by Jim Steele, July 10, 209 in WUWT
Celebrating America’s Environmental Stewardship
I resent the one-sided mis-characterization of humanity as “destroyers of our environment”. Humans certainly had negative impacts on most ecosystems. However, in contrast to a recent United Nations report insinuating we are threatening one million species with extinction, humans have been working hard to restore nature and prevent further extinctions. Most endangered species are still staggering from disruptions initiated centuries ago. But now humans are correcting past mistakes.
Islands have been extinction hotspots. Sixty-one percent of all known extinctions have occurred on islands and 37% of today’s critically endangered species are found only on islands. The main driver of island extinctions has been purposeful or unintentional introductions of alien species. Introduced species are implicated in 81% of all island extinctions. With no natural predators, Island species did not evolve needed behaviors to avoid introduced rats, cats and stoats. Researchers now suggest eradication of rats and other introduced mammals could prevent the extinction of up to 75% of threatened island birds, reptiles and mammals.
by Vijay Jayaraj, June 3, 2019 Townhall
A million species threatened by “climate change”? Well, climate change as defined by the UN Framework Convention on Climate Change (“a change of climate that is attributed directly or indirectly to human activity that alters the composition of the global atmosphere and that is in addition to natural climate variability observed over comparable time periods”) isn’t likely to bring about any warming exceeding that of the warm periods mentioned above.
Which of course means it’s not likely to drive millions of species extinct. In fact, it will be a miracle if the gradual change in climate causes any alarming extinctions at all.
Only illegal hunting and habitat destruction (despite protection by governments) continue to threaten endangered species. Even in the worst case, they won’t cause species extinctions in the millions.
Vijay Jayaraj (M.Sc., Environmental Science, University of East Anglia, England), Research Associate for Developing Countries for the Cornwall Alliance for the Stewardship of Creation, lives in Bangalore, India.
by K. Richard, May 16, 2019 in NoTricksZone
In the past it has been widely reported that high and abruptly changing CO2 concentrations led to climate conditions that were “too hot for complex life to survive” on the planet.
More recently, though, scientists have determined that the opposite may have been true: mass extinction events occurred during periods of global cooling, expansive ice sheet growth, and marine-habitat-destroying sea level drops of more than 100 meters.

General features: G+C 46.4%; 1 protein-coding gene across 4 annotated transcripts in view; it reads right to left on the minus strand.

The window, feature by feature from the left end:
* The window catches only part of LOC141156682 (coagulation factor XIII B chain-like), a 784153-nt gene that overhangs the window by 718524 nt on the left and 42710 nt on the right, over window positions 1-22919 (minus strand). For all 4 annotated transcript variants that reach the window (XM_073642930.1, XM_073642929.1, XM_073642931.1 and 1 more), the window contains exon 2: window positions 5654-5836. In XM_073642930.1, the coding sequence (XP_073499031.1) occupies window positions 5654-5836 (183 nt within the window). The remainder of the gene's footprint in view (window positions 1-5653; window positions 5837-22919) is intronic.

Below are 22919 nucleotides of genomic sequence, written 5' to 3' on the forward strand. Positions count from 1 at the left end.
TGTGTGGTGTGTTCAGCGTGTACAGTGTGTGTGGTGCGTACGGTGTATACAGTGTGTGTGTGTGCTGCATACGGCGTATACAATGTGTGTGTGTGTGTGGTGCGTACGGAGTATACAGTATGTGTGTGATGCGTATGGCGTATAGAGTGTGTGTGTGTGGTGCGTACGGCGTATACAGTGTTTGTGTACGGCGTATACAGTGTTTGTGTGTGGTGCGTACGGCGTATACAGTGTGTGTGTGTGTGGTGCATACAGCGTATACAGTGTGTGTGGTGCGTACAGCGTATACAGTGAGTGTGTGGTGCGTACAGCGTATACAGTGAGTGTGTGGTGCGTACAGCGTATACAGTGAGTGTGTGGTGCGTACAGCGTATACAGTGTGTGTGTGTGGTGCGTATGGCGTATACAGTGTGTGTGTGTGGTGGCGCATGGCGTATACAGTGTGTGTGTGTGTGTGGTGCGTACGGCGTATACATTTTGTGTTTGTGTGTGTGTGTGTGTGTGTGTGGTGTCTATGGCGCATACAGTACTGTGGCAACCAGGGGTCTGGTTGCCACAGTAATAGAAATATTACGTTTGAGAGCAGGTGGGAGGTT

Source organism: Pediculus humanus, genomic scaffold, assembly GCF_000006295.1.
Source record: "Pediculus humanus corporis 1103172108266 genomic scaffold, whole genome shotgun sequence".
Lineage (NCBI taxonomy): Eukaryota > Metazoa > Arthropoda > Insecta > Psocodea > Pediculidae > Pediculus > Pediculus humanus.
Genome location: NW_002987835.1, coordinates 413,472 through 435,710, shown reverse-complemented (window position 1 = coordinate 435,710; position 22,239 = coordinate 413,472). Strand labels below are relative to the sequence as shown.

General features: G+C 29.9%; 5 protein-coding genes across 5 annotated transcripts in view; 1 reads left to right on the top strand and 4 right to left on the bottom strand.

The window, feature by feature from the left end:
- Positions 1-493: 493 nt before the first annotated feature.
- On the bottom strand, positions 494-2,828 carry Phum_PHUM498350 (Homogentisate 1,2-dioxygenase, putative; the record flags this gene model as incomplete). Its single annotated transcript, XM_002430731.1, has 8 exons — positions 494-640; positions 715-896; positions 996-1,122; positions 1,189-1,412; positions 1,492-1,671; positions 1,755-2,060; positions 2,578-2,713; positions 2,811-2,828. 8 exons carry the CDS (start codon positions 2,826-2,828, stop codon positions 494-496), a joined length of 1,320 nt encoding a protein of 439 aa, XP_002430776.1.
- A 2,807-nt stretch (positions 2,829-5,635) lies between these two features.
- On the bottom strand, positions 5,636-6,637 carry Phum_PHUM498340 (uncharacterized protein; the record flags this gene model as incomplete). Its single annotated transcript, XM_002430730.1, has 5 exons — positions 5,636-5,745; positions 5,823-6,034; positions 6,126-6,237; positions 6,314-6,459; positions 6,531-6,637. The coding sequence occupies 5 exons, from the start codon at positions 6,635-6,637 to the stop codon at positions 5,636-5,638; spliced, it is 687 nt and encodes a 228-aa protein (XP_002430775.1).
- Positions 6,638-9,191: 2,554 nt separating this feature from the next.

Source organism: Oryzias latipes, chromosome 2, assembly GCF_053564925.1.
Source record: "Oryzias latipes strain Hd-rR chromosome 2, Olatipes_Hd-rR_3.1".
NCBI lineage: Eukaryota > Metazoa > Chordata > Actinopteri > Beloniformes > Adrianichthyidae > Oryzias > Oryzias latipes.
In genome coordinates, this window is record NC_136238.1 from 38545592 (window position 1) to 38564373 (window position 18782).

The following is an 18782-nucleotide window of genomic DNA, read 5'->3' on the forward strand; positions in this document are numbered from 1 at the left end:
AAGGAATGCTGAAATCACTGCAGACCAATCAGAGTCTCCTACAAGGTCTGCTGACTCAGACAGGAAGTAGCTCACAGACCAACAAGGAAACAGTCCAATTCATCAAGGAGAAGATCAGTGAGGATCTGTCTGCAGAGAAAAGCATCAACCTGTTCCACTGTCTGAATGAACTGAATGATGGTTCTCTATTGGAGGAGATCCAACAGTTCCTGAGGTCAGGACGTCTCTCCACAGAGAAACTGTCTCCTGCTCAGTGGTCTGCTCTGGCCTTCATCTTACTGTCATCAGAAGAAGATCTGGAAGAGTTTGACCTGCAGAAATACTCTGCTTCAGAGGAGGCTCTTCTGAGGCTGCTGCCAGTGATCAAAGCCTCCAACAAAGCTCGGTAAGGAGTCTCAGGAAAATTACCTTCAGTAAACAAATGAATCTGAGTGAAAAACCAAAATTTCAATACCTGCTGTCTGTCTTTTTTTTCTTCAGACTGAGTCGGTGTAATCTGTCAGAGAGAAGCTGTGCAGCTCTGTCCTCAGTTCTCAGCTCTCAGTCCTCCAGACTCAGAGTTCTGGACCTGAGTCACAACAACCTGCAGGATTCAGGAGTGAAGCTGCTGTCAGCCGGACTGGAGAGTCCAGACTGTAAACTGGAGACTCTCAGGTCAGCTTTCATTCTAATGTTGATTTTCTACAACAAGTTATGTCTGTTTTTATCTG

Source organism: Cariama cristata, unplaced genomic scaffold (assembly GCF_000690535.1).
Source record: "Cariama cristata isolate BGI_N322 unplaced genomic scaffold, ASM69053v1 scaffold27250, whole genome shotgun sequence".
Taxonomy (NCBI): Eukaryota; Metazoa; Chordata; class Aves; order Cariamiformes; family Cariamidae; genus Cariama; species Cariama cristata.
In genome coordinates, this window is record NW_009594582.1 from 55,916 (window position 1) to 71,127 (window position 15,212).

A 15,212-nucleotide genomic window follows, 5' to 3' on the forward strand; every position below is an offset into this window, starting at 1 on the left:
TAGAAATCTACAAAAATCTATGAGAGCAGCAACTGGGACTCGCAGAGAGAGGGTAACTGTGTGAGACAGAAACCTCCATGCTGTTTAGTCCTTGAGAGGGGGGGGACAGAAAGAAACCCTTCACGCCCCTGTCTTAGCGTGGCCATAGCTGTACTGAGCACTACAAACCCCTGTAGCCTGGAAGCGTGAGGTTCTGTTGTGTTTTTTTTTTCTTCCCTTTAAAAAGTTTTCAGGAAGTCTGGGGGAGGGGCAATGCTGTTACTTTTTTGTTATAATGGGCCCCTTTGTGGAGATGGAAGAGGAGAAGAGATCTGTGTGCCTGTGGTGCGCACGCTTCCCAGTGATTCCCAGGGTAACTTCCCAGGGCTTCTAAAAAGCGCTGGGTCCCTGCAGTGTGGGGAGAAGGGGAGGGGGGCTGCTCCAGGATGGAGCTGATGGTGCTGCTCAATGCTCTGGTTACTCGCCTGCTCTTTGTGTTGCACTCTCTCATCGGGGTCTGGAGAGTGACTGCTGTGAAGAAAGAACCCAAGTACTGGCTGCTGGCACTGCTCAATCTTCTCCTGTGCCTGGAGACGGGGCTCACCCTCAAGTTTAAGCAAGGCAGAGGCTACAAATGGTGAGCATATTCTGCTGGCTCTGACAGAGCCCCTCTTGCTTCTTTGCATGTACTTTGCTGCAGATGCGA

In fact, of the 5 previous mass extinctions, volcanism-induced glaciation is thought to be responsible for the 1st, 3rd, and 4th events, with the 2nd unknown and the 5th from an aseteroid impact. None of these explanations have ties to CO2 concentrations or sudden warming.
by Toby Young, May 9, 2019 in ClimateChangeDispatch
Anyone watching the BBC’s News at Ten on Monday would have been surprised to learn that economic growth poses a dire threat to the future of life on this planet.
We’re used to hearing this from climate change campaigners, but I’ve always taken such claims with a pinch of salt, suspecting that the anti-capitalist left is distorting the evidence. Apparently not.
‘One million species at risk of imminent extinction according to a major UN report,’ intoned the BBC. ‘It says the Earth’s ecosystems are being destroyed by the relentless pursuit of economic growth.’
So does this mean the Extinction Rebellion protestors are right?
I decided to do some digging to see if one million species really do ‘face extinction in the next few decades’, as the BBC put it.
That claim is based on a report by the UN’s Intergovernmental Science-Policy Platform on Biodiversity and Ecosystem Services (IPBES), but it hasn’t been published yet.
by P. Homewood, May 7, 2019 in NotaLotofPeopleKnowThat
The BBC has just reported on the newly published Summary for Policy Makers of the as yet unpublished UN 1800 page global assessment of nature compiled by the Intergovernmental Science-Policy Platform on Biodiversity and Ecosystem Services (IPBES). The two day old ‘climate crisis’, so recently [not] declared by the British government has already been knocked off the top spot as far as existential crises are concerned and is now officially languishing in 3rd place, in the Second Division. Land use change is now Premier Division. However, unlike action on the ‘climate crisis’, which has become a $1.5 trillion industry, action on land use change has been negligible to non-existent. Even hunting (legal and non-legal) and the direct exploitation of wildlife is one division above climate change in terms of the threat to biodiversity. Bugger all has been done to address these threats too, relatively speaking, during the last three decades, whereas trillions has been thrown at ineffective, and socially, economically and environmentally damaging attempts to limit global warming to 2C (and latterly 1.5C). I warned about this 3 years ago.